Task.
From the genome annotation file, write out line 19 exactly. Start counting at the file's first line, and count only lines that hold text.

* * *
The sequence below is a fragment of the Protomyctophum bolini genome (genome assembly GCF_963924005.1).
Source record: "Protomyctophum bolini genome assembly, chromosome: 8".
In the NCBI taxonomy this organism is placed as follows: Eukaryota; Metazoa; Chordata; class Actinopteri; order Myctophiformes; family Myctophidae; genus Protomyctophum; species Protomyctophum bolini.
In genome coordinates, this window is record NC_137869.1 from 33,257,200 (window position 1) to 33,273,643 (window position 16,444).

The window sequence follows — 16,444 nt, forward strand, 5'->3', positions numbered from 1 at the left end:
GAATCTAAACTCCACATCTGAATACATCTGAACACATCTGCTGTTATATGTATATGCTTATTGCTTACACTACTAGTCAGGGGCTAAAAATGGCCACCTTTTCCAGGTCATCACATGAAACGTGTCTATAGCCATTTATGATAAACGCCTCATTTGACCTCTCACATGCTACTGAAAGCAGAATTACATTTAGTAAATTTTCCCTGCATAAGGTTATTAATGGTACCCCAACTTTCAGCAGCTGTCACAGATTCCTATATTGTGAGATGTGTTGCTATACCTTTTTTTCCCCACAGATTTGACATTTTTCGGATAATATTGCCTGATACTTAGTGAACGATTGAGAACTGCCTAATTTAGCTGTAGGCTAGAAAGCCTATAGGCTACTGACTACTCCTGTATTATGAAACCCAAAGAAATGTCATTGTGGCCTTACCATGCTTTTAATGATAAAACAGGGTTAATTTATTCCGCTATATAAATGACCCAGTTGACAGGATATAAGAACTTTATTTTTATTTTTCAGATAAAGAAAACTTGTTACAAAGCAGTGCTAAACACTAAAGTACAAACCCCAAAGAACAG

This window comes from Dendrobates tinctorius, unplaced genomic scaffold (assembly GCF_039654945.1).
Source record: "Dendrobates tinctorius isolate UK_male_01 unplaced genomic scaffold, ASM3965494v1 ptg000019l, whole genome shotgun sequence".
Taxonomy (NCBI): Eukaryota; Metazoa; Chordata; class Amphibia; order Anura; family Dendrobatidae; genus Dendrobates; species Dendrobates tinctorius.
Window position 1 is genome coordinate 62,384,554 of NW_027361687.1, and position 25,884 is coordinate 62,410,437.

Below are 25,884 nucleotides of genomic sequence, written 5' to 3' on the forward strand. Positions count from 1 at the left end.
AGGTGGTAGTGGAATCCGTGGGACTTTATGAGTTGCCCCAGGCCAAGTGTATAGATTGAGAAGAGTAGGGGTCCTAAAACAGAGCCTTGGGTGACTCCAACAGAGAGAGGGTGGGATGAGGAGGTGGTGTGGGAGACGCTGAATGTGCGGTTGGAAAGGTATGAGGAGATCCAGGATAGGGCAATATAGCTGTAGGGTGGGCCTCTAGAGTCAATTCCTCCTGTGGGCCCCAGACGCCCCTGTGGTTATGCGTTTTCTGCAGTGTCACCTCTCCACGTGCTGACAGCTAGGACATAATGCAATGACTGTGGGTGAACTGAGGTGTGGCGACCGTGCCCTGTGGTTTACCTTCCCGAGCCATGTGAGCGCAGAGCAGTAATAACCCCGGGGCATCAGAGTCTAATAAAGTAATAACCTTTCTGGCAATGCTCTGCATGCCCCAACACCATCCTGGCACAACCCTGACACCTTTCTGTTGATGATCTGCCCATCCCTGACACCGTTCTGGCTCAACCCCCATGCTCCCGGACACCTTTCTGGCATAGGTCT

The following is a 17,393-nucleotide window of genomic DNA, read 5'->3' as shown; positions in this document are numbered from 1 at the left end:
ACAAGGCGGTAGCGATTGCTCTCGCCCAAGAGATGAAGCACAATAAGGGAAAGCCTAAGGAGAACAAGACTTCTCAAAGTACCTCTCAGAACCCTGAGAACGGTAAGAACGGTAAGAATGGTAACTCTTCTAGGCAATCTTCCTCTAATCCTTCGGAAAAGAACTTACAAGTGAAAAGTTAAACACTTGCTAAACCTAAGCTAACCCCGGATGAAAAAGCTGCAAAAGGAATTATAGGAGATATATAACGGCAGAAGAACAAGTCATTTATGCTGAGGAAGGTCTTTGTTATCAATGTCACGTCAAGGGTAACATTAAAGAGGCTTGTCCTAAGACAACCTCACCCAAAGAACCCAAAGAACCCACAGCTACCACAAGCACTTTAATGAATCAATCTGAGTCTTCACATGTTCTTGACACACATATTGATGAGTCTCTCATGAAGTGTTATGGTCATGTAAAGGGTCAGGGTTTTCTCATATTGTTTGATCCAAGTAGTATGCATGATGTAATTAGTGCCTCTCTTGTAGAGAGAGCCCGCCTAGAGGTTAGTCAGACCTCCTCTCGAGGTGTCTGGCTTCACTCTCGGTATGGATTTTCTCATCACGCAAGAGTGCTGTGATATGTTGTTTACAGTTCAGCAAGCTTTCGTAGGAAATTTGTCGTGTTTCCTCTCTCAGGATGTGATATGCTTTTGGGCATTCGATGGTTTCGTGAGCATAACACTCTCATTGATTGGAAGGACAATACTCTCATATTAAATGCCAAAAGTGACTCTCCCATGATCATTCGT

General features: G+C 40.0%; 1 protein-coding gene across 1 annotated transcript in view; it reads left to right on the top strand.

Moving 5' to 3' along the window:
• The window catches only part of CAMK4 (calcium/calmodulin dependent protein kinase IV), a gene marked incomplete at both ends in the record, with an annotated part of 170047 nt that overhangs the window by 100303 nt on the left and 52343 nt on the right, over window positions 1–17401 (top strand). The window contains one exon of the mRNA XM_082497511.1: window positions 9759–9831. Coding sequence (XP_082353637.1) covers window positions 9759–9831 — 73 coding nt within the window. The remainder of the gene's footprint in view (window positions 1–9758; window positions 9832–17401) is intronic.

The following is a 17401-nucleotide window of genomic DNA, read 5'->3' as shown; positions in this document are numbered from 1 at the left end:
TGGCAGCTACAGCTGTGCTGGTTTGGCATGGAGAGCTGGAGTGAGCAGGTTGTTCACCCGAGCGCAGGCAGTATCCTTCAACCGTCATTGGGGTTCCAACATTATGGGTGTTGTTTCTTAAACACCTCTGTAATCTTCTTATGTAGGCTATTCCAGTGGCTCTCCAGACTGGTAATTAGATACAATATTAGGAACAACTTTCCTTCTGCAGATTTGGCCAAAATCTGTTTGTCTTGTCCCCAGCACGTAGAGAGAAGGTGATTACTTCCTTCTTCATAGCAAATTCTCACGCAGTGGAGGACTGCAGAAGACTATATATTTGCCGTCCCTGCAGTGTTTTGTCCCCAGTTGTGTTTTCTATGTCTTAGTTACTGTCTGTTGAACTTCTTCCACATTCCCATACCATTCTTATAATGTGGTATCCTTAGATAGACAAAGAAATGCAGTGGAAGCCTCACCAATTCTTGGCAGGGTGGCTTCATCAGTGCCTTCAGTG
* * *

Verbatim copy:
TGGCAGCTACAGCTGTGCTGGTTTGGCATGGAGAGCTGGAGTGAGCAGGTTGTTCACCCGAGCGCAGGCAGTATCCTTCAACCGTCATTGGGGTTCCAACATTATGGGTGTTGTTTCTTAAACACCTCTGTAATCTTCTTATGTAGGCTATTCCAGTGGCTCTCCAGACTGGTAATTAGATACAATATTAGGAACAACTTTCCTTCTGCAGATTTGGCCAAAATCTGTTTGTCTTGTCCCCAGCACGTAGAGAGAAGGTGATTACTTCCTTCTTCATAGCAAATTCTCACGCAGTGGAGGACTGCAGAAGACTATATATTTGCCGTCCCTGCAGTGTTTTGTCCCCAGTTGTGTTTTCTATGTCTTAGTTACTGTCTGTTGAACTTCTTCCACATTCCCATACCATTCTTATAATGTGGTATCCTTAGATAGACAAAGAAATGCAGTGGAAGCCTCACCAATTCTTGGCAGGGTGGCTTCATCAGTGCCTTCAGTG